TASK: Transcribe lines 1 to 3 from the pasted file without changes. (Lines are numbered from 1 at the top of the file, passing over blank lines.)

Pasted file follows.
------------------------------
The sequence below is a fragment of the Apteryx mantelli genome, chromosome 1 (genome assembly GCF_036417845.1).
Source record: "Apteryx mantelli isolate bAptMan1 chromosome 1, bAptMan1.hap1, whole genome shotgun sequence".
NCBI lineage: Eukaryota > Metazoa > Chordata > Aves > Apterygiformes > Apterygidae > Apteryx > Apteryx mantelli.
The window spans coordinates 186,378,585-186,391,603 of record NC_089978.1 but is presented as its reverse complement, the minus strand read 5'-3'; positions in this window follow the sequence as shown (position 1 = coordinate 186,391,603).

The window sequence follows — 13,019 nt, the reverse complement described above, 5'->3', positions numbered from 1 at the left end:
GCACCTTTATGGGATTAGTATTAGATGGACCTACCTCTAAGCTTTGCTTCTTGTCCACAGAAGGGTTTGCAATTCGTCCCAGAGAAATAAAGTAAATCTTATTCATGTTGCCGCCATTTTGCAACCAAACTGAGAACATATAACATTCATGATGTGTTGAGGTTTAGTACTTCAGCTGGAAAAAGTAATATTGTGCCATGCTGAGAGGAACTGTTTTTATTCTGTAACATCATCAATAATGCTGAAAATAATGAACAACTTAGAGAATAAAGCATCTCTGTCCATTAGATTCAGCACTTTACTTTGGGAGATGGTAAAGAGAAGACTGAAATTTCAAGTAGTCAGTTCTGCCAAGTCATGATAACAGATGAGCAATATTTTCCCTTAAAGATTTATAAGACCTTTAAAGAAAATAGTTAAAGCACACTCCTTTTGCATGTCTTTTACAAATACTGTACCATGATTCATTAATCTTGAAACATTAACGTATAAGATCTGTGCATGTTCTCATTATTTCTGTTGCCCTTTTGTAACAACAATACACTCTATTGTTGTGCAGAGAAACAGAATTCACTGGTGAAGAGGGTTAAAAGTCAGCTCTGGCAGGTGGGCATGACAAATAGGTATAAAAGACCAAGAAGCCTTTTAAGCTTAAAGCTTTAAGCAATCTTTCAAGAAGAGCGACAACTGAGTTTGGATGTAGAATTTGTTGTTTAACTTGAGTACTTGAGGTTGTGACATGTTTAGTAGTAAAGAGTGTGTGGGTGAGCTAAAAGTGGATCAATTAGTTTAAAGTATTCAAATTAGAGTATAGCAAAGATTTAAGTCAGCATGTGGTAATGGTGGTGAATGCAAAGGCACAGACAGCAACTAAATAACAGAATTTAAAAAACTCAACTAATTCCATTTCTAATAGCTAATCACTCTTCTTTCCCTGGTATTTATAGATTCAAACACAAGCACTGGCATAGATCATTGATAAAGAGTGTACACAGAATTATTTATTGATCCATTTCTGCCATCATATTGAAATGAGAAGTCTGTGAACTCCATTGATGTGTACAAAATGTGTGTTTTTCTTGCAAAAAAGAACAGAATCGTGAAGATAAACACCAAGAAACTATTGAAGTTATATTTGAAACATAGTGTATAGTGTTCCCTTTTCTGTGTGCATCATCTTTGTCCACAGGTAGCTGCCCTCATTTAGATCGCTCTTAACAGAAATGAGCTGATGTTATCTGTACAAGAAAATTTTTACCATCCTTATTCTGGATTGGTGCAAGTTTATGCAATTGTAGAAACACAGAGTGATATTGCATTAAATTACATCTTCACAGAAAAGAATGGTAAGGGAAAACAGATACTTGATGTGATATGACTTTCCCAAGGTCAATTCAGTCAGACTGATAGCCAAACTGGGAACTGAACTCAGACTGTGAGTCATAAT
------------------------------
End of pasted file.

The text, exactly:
The sequence below is a fragment of the Apteryx mantelli genome, chromosome 1 (genome assembly GCF_036417845.1).
Source record: "Apteryx mantelli isolate bAptMan1 chromosome 1, bAptMan1.hap1, whole genome shotgun sequence".
NCBI lineage: Eukaryota > Metazoa > Chordata > Aves > Apterygiformes > Apterygidae > Apteryx > Apteryx mantelli.